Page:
Parenting coach Jeanette Hargreaves, founder of Temper Coaching, says instead of yelling out demands for behavior change, it’s important to keep your feelings separate from your kids’ feelings. “Notice how you’re feeling and what’s important to you. Then, also notice how your child is feeling and what’s important to them. Problem solve together from there,” she says.

4. You Don’t Like to Say “No”

Turning off the TV, refusing a new Lego set, or explaining to your kids that they can’t have a friend over might not be easy. But saying “no” is part of parenting. Refusal to set healthy boundaries by saying “no” could be a sign you’re in a codependent relationship with your kids, according to therapist Sam Nabil, founder of Naya Clinics.

If you’re your kids’ “yes person,” it can be tough to start a new pattern. Start by reminding yourself that saying “no” can be a sign of love, especially if it protects your family’s well-being or teaches your child boundaries.

Your kids might struggle when they don’t get their way, so you can explain the same thing to them. And soften the blow by saying “yes” more to the things that actually matter, like going outside for a game of soccer or playing a family board game.

5. You Lean on Your Kid for Emotional Support

Whether you ask your kid to give you a hug when you’re upset or you seek advice from them about your problems, it’s unhealthy to rely on your kids for emotional support. And, according to marriage and family therapist Laura Froyen, it’s a tell-tale sign of a codependent parent.

Instead of putting your kids in an inappropriate caretaker role, Froyen recommends seeking out emotional support from other adults, like your partner, friends, or a therapist. If you’ve struggled with emotional dependence on your kids in the past, it can also help to explain to them why you’re starting new boundaries with your feelings — Froyen says they can feel rejected if it’s all they’ve known.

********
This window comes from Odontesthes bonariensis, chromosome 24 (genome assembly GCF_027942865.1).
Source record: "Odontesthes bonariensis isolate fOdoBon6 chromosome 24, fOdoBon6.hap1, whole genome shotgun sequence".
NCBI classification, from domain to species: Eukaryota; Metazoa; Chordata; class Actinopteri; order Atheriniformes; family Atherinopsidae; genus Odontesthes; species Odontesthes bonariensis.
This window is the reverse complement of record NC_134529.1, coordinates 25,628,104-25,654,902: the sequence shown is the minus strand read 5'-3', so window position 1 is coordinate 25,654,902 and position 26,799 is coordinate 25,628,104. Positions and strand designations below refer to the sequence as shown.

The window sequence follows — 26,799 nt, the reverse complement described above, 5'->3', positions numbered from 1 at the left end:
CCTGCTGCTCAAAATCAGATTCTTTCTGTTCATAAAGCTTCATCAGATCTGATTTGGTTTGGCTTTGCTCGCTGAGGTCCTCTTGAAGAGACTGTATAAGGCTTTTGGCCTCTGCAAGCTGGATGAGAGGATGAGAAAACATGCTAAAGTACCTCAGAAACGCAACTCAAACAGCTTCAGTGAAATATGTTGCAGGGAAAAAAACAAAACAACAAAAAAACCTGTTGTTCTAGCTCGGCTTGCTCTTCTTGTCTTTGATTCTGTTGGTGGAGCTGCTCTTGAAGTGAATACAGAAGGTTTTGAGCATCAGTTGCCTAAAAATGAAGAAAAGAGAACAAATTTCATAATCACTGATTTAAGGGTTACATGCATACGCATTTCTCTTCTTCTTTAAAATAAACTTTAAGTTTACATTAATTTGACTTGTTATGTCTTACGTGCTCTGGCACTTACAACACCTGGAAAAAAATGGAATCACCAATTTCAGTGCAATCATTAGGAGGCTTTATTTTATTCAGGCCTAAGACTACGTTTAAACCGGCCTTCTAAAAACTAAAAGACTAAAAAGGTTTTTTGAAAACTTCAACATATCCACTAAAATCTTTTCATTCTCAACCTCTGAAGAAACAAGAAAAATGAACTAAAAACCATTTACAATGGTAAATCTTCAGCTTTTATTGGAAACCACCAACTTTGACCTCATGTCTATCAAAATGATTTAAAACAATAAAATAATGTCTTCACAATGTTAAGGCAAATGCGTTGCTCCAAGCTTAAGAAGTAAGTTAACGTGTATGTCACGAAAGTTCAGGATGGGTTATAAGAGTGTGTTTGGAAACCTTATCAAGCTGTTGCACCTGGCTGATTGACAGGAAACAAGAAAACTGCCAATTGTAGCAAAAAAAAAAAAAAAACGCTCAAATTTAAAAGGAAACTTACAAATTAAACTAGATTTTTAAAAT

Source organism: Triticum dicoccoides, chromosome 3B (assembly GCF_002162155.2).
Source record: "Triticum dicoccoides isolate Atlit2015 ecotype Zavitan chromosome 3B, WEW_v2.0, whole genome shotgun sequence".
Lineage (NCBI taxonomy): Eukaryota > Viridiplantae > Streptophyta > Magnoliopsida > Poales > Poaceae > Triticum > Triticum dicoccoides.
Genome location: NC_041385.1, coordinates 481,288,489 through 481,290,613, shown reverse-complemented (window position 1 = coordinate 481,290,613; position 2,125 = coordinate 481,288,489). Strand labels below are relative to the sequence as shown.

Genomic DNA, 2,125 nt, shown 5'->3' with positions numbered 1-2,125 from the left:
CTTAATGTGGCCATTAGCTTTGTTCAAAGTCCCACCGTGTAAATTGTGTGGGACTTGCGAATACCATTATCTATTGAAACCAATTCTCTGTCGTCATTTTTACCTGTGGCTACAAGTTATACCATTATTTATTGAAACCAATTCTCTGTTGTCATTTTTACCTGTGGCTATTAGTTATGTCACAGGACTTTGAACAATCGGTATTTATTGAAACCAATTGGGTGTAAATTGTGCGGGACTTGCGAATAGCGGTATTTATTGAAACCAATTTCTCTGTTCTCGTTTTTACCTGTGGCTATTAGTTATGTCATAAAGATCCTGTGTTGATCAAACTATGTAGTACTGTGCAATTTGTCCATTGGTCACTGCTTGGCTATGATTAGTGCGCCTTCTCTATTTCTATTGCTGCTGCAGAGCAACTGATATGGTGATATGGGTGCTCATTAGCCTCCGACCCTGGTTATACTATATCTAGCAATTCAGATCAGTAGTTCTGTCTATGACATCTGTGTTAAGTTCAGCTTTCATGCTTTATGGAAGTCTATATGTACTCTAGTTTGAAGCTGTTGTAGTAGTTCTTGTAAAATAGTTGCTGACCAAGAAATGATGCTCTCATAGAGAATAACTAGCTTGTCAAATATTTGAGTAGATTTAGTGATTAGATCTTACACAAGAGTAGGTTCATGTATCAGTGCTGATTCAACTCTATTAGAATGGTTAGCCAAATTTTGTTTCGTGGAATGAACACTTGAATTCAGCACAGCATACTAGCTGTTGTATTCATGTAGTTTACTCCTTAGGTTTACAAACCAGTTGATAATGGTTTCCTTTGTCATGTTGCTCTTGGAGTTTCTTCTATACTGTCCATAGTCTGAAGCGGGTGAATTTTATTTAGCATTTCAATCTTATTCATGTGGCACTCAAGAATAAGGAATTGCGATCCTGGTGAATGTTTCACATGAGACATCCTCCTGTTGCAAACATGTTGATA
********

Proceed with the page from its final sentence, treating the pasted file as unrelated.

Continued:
6. You Involve Your Kid in Grown-Up Conflicts

Another typical way codependency manifests in the child-parent relationship, according to Froyen: involving your kids in conflicts they shouldn’t be part of. Encouraging your kids to take a side in an argument with your partner or confiding in them about your family’s financial struggles creates unnecessary anxiety and projects the role of “caretaker” onto your child.

When possible, do your best to keep your children out of adult business. Although it’s not realistic to keep everything from them — for example, your kids should know if you and your partner are getting divorced or if you lost your job — don’t bring them into the emotional side of the issue. Decide which details are important to divulge and share your decision with the kids in a way that doesn’t encourage them to carry more weight than they should. And in the meantime, you can rely on other adults for support or advice.

7. Your Child Is Your Best Friend

Consider yourself lucky if you get along with your kids and enjoy spending time with them. But tread the line carefully to avoid treating your child like a friend instead of what they are — your kid. Acting like your child’s BFF diminishes their respect for you, because they’ll view you as an equal instead of a parent. It also sends the message that your relationship is a two-way street. In reality, though, you’re the one who’s responsible for your kid’s well-being, not the other way around.

Instead of behaving as though your child is your best friend, set healthy boundaries that reinforce the parent-child dynamic. That doesn’t mean you have to sacrifice fun or a close relationship — you can still be affectionate and choose age-appropriate ways to spend time with them. Either way, find ways to take joy in your role as parent. Your kids will be better for it, and in the long haul, so will you.

This article was originally published on